When I have some work that needs to be done, but the room in which I’m working is messy, first the room gets cleaned. Always. That’s who I am on a day-to-day, minute-to-minute level, someone who prioritizes order.
We are all different from each other. Most people do not prioritize order and cleanliness, at least not to the extent I do.
I have housemates. When I come home and see a dirty house, the disgust or irritation is reflected on my face. It is reflected there before I even feel it, because feelings are just the tail-end of emotions. It is reflected there before I have time to change my body language or my bearing. So other people know I am angry before I even feel the anger; they know I’m disgusted before disgust even registers in my mind.
Other people are unconsciously aware of how disgusted I am before I am consciously aware of how disgusted I am. And guess what? Then they react to how I react, and they react before being aware of their own feelings. If we’re not careful, these reactions spiral out of control.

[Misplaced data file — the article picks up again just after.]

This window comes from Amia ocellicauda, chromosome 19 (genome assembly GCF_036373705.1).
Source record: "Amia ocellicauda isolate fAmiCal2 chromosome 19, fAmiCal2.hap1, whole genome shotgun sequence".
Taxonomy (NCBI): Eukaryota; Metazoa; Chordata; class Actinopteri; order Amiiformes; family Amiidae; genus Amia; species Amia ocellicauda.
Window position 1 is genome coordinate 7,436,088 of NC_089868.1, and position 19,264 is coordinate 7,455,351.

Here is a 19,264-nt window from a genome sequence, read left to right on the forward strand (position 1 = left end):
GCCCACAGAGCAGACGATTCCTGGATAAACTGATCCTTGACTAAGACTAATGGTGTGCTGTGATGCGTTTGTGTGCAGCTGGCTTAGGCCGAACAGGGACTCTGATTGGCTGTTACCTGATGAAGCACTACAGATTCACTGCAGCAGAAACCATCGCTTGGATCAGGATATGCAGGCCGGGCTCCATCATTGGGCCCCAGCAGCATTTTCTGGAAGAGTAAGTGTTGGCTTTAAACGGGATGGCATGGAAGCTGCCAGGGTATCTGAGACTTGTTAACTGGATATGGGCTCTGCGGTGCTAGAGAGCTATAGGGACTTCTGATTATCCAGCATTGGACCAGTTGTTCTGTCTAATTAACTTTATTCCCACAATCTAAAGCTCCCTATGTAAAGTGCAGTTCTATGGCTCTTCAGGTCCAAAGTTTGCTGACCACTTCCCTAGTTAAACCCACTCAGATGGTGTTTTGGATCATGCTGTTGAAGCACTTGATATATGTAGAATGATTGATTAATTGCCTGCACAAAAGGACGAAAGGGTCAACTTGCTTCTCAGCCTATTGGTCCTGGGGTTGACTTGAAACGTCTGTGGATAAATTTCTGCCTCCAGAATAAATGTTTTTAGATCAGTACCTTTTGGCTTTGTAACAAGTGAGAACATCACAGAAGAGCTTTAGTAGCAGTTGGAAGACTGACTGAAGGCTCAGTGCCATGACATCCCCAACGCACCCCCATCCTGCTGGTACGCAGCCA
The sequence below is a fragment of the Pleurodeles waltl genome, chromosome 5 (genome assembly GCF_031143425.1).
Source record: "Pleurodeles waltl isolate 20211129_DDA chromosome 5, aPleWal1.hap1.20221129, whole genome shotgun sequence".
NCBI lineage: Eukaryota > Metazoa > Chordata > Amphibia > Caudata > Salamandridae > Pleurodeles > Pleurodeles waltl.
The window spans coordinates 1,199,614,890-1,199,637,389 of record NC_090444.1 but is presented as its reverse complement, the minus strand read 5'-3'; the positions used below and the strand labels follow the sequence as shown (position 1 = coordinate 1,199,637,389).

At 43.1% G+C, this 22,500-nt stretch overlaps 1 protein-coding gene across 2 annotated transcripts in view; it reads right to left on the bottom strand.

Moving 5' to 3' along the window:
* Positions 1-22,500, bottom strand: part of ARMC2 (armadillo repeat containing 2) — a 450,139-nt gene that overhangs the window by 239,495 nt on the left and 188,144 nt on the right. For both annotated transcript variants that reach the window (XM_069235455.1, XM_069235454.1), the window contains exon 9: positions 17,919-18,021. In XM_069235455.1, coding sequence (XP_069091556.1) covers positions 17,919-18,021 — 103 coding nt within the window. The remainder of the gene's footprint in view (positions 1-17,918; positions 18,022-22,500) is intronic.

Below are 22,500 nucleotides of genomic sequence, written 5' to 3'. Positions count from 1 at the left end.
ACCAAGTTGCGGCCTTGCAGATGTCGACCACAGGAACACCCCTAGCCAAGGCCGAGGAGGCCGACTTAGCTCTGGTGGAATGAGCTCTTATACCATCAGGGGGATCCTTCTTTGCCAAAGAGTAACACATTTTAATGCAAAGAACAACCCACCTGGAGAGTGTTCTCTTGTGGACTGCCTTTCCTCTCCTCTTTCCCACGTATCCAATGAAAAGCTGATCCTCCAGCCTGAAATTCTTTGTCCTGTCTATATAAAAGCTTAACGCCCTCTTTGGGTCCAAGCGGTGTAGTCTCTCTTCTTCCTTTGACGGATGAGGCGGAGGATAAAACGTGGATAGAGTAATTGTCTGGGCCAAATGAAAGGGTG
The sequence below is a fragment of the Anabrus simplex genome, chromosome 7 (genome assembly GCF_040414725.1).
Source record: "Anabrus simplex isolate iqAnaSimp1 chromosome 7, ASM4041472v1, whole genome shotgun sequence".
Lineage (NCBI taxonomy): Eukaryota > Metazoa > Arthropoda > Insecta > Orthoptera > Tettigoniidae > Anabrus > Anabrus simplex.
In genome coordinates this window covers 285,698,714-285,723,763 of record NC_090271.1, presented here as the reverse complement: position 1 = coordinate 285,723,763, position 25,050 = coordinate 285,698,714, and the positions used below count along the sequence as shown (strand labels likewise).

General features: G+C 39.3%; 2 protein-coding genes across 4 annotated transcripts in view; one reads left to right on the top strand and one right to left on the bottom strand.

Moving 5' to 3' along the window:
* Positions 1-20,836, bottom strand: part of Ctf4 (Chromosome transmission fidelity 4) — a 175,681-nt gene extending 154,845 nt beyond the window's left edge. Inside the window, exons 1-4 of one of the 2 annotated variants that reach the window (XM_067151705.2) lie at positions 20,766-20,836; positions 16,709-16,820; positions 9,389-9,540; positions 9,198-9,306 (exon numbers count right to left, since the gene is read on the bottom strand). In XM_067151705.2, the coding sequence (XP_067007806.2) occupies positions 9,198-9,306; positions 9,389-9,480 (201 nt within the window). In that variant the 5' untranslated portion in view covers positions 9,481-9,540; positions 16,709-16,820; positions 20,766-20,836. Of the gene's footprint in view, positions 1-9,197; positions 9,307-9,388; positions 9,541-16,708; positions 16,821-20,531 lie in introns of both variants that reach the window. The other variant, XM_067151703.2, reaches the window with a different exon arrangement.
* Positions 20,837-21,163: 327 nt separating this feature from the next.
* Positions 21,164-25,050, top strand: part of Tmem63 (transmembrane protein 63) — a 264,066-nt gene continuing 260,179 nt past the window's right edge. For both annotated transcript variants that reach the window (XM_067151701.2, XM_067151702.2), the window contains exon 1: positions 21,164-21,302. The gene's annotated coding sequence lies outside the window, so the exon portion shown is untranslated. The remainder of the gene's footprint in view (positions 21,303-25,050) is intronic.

When you are attached to people, environments or even situations that violate your own deep values, the result is that your disgust, anger or unhappiness is reflected in your face, your voice and your posture before you even feel it.
And the people you are attached to can tell.
They resent you for it. And they can’t hide their resentment either.
So you resent them for resenting you.
Setting clear boundaries breaks this cycle of resentment.
This is why boundaries are unselfish. This is why setting boundaries often helps other people even more than it helps you. This is why if you want to say no, that’s a good enough reason to say no. And if anyone wants to say no to you, that’s all the reason they need.
And what if setting boundaries isn’t enough? What if people simply ignore you when you say no?
If you want to leave, that’s a good enough reason to leave. In fact, if you want to leave, please leave. Leave for the sake of everyone else’s happiness if you can’t do it for your own.